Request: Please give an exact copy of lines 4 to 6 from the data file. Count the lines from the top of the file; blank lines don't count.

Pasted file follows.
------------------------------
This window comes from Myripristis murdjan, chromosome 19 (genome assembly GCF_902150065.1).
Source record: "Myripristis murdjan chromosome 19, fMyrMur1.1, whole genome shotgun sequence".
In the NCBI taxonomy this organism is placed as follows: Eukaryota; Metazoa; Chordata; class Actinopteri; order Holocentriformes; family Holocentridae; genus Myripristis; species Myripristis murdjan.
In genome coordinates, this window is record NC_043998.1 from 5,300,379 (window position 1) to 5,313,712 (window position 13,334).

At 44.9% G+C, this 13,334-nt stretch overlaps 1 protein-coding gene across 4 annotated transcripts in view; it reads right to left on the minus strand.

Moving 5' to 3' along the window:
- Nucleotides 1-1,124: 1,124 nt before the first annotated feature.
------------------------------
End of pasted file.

In genome coordinates, this window is record NC_043998.1 from 5,300,379 (window position 1) to 5,313,712 (window position 13,334).

At 44.9% G+C, this 13,334-nt stretch overlaps 1 protein-coding gene across 4 annotated transcripts in view; it reads right to left on the minus strand.

Moving 5' to 3' along the window: